Twenties Unscripted Takeover is a special week-long feature series highlighting twenty-somethings who are “taking over the world” in music, art, film, social activism and business. The week kicks off with artist, writer and photographer Stacy-Ann Ellis. I met Stacy last year at a brunch and her talent and humility never cease to amaze me. Learn more about her in this Q&A.
In my mind, I think of you as the triple threat—writer, photographer, artist. How do you balance all of your talent? Is there one discipline that tugs at your heartstrings more than the others?
Why thank you! I’ve spent so much time to figure that out that I totally toss that ideology out the window now. I love all three equally. All were in my blood from youth. I used to write “books” before I hit the age of 10, my parents gush about how they used to watch me draw in amazement (for my age, what I was drawing was impressive to them). And my dad is a photographer, so me in that realm is a natural extension of day-to-day life.
Now, I’m hoping to make my primary bread and butter with writing, then photography, then art. But as far as love of the craft and expressing the emotions and thoughts bottled up in my noggin, all are on the same plateau.
You recently completed a photo project entitled “30 Days of Self”, a much more artistic, provocative and thoughtful take on a “selfie.” As a photographer, what are your thoughts on Instagram and how easy it is to take photos in today’s world?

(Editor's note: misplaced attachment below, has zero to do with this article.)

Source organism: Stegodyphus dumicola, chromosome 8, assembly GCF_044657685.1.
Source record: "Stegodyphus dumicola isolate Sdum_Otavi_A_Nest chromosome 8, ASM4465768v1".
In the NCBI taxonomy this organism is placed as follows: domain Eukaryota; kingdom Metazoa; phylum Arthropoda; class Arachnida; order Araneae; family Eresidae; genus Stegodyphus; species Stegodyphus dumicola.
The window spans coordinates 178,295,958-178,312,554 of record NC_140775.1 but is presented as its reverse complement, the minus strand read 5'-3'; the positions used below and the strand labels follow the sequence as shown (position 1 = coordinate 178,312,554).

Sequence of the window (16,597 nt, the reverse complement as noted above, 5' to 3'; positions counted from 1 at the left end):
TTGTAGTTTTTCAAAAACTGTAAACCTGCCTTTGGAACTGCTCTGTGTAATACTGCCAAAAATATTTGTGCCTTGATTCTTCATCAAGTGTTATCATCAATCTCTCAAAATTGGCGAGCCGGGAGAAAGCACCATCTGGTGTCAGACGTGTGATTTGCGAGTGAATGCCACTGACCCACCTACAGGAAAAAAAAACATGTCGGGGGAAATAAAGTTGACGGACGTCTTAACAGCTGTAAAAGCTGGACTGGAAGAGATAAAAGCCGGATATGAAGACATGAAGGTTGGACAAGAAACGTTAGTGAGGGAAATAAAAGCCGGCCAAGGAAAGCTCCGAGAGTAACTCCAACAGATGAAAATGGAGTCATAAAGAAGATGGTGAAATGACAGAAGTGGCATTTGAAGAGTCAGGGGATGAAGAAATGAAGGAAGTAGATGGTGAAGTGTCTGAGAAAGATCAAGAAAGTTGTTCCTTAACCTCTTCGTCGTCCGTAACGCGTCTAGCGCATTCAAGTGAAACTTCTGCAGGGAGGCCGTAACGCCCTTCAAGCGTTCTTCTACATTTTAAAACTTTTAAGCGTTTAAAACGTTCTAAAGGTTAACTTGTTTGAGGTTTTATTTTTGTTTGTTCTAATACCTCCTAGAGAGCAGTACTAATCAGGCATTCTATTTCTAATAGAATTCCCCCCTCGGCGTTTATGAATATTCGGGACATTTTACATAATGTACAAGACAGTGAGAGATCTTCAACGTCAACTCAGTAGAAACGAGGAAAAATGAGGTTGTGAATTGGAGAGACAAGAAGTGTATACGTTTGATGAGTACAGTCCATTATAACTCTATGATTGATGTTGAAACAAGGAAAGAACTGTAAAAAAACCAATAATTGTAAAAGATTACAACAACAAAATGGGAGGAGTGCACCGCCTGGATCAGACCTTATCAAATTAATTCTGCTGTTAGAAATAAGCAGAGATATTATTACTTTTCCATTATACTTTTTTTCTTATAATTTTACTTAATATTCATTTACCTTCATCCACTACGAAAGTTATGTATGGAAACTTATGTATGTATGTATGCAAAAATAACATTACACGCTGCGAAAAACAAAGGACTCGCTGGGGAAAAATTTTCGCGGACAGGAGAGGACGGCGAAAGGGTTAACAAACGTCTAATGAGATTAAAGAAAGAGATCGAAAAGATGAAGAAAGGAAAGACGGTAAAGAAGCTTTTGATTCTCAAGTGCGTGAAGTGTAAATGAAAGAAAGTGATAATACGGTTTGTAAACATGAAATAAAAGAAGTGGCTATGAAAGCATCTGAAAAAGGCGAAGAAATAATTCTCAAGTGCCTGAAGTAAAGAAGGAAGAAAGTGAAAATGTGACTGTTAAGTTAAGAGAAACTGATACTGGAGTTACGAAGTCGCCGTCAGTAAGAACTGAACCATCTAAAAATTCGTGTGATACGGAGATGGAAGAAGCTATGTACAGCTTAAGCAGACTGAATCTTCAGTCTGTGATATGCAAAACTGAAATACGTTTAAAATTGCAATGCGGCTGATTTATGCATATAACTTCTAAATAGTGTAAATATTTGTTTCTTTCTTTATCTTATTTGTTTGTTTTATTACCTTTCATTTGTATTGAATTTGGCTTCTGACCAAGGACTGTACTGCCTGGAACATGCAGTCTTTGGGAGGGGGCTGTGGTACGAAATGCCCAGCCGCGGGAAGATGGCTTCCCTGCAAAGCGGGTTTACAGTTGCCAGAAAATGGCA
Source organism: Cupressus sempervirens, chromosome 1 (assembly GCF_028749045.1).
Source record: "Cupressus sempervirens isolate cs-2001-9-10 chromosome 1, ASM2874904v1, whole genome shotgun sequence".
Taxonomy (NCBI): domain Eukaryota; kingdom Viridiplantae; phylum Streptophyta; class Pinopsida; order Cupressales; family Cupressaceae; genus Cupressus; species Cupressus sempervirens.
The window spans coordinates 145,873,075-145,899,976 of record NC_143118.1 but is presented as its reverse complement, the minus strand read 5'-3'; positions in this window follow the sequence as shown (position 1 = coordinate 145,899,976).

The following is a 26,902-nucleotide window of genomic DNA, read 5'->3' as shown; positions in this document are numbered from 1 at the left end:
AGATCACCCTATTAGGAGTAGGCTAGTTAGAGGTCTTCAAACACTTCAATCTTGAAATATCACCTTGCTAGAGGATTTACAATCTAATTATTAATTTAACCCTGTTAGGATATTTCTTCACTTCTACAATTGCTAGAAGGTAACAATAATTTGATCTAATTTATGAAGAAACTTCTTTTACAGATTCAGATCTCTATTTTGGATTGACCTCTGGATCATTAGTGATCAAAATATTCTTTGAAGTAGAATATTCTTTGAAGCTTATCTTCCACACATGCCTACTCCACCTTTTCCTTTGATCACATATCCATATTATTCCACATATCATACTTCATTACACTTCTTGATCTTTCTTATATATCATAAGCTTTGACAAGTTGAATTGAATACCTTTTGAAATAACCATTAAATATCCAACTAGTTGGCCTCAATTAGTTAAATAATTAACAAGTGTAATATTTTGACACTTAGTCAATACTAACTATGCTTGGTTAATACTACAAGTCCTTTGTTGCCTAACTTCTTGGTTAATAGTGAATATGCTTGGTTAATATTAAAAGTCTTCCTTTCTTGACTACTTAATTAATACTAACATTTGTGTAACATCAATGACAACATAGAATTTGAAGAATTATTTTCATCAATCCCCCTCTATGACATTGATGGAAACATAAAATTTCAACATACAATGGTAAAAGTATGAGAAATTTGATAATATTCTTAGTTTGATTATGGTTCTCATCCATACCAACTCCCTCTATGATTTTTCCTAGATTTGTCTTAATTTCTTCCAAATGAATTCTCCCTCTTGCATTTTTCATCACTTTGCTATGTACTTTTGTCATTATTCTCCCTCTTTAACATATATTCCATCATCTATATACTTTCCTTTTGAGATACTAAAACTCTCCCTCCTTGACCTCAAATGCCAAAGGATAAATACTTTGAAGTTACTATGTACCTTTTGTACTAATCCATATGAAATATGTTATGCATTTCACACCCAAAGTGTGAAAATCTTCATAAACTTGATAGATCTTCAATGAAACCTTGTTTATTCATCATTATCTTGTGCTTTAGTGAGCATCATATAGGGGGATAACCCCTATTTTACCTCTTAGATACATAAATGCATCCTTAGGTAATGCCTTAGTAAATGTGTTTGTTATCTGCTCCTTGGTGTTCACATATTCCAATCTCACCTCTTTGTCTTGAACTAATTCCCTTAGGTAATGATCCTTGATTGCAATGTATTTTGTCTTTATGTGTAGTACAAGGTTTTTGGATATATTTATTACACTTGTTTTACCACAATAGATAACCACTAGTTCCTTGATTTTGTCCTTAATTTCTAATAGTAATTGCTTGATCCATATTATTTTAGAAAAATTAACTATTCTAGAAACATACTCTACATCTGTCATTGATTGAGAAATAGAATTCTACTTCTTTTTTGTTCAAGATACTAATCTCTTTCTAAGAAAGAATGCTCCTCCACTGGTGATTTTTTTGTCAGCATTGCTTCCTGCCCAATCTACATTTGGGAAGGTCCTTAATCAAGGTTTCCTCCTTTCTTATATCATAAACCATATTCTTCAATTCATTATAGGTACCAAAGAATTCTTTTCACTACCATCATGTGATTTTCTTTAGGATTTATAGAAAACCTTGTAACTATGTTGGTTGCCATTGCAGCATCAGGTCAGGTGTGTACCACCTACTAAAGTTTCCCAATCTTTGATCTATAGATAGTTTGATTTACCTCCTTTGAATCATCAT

Instagram is such a wildcard. It can be so basic at times, but when you look among all the selfies, #TBTs and not-that-lost “Lost Files,” you will stumble across some amazing work. When I first got it, I really wanted to focus less on posting things from my world and more of “twatching” to get art and photo inspiration from people. After a while, I realized people actually do give a damn about what’s happening on my side of the WiFi connection. Instagram provides a platform to share yourself artistically. Yes, it allows anyone to plug “photographer” in their bio, but if you’re only judging the shooter of your next project via his/her Instagram, you need to step back and try again with some deeper research.
You recently produced your first showcase, “Emergence.” What was that like for you and what moments about that night stood out?
Frightening, amazing, exhilarating, exhausting. Quite frankly a dream come true. You’ll always have hopes about how something you planned so meticulously will turn out. But when you see (almost) everything go smoothly and you get so much positive feedback, it’s confirmation that you were right about your gifts and the need to share them. What you see in yourself is indeed true. It’s weird for me because I don’t really like to be the center of attention. I prefer the fly-on-the-wall lifestyle, but I forced myself out of my comfort zone and into the spotlight with this show and it worked out. It wasn’t as scary as I thought. The moments that stood out the most were whenever someone asked me for the clipboard with order forms. It’s one thing to internally support someone’s goals, or on social media, but to actually support you financially? That means you genuinely believe in what’s being presented to you.